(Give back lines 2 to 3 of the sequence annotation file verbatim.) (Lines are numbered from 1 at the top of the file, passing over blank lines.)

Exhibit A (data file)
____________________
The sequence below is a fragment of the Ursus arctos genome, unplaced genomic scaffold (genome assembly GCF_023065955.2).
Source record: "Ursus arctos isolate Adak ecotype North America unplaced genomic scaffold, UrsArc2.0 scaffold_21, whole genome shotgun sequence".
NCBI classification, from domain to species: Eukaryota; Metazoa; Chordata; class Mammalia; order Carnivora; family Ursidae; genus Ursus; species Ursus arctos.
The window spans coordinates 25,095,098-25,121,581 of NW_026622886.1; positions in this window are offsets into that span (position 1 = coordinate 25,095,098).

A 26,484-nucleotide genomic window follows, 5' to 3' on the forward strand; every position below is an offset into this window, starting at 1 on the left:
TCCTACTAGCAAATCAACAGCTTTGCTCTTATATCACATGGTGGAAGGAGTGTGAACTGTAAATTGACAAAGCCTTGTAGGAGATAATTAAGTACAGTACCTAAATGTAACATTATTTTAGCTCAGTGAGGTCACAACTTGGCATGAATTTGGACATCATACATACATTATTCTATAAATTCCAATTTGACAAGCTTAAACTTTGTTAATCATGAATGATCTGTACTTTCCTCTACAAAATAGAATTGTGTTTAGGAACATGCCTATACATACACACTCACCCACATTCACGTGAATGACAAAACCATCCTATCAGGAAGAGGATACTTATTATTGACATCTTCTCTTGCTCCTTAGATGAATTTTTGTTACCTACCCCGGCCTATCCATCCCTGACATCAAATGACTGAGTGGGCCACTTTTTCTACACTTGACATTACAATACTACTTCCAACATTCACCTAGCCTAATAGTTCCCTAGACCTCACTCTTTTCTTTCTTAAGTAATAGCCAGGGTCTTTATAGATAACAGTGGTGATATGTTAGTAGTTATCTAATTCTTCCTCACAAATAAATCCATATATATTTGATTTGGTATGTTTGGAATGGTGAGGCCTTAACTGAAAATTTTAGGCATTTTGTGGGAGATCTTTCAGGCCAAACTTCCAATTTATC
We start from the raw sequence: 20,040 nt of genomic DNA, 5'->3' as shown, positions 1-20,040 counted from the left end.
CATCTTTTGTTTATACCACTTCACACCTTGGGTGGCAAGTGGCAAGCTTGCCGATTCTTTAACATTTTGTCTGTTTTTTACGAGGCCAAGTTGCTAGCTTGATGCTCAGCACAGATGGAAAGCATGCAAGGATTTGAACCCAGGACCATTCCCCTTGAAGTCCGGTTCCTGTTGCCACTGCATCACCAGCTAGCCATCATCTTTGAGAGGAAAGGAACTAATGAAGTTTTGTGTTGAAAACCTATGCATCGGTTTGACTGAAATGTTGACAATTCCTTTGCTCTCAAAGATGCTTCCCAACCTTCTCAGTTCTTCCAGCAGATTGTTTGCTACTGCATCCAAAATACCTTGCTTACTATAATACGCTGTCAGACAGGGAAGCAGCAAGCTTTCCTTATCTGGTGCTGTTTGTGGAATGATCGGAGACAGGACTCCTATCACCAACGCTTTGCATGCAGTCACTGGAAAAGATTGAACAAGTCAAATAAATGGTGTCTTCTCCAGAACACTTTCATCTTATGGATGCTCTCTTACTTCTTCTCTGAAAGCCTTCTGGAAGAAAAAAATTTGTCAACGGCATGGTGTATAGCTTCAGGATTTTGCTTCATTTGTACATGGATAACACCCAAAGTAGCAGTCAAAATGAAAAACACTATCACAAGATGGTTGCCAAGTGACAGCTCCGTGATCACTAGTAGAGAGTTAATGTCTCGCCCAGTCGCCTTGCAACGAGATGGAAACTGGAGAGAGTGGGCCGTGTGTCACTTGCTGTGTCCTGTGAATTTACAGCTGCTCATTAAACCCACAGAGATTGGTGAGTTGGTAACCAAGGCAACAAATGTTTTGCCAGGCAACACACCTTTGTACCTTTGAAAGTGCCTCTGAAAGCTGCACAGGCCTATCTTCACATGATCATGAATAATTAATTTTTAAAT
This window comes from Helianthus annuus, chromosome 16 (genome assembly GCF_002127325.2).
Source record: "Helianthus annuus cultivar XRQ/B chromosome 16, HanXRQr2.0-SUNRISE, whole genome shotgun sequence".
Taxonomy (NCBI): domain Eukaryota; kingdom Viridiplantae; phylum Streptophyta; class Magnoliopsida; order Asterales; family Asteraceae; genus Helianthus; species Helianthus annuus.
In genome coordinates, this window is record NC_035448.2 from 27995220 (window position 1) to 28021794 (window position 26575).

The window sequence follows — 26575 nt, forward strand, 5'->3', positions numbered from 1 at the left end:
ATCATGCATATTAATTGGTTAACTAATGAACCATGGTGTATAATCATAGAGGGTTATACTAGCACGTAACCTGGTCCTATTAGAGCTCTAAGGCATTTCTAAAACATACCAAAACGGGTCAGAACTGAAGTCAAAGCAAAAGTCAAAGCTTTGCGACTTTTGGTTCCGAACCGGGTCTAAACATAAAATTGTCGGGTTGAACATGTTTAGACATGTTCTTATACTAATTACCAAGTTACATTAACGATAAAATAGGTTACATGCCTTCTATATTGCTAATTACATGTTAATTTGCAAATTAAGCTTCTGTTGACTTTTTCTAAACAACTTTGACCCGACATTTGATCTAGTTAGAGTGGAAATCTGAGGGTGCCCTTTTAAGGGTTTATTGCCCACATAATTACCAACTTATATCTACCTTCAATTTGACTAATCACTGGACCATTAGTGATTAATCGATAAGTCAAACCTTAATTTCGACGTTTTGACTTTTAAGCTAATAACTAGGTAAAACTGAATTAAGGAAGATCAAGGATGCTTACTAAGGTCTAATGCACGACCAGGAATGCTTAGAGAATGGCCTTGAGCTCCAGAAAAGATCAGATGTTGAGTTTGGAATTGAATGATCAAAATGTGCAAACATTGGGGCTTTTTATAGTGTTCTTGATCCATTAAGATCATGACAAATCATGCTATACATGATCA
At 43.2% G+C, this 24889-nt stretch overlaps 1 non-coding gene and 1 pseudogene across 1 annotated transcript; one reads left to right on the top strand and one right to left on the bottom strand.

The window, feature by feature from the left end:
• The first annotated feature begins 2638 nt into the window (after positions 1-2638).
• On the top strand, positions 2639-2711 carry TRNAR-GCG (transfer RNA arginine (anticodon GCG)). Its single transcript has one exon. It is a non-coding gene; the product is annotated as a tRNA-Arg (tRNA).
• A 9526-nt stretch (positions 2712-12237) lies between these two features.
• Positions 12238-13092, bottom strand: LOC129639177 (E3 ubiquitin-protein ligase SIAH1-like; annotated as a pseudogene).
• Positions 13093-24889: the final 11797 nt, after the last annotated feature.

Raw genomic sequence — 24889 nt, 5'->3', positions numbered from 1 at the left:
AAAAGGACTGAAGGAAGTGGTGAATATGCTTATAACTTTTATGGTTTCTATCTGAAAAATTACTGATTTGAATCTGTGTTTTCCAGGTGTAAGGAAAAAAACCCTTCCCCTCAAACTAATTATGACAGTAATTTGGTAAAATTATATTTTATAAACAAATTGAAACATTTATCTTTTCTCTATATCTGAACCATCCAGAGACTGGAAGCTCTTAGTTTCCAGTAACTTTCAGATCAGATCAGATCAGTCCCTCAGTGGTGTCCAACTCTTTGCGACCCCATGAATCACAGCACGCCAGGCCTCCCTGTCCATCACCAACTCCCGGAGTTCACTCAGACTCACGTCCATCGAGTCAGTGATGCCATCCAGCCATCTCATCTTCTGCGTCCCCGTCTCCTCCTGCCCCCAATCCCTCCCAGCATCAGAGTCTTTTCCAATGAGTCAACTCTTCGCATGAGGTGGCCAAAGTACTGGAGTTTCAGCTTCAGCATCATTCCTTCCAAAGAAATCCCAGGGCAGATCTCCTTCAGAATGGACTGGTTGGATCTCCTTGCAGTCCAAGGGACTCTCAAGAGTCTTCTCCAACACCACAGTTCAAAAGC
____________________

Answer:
Source record: "Ursus arctos isolate Adak ecotype North America unplaced genomic scaffold, UrsArc2.0 scaffold_21, whole genome shotgun sequence".
NCBI classification, from domain to species: Eukaryota; Metazoa; Chordata; class Mammalia; order Carnivora; family Ursidae; genus Ursus; species Ursus arctos.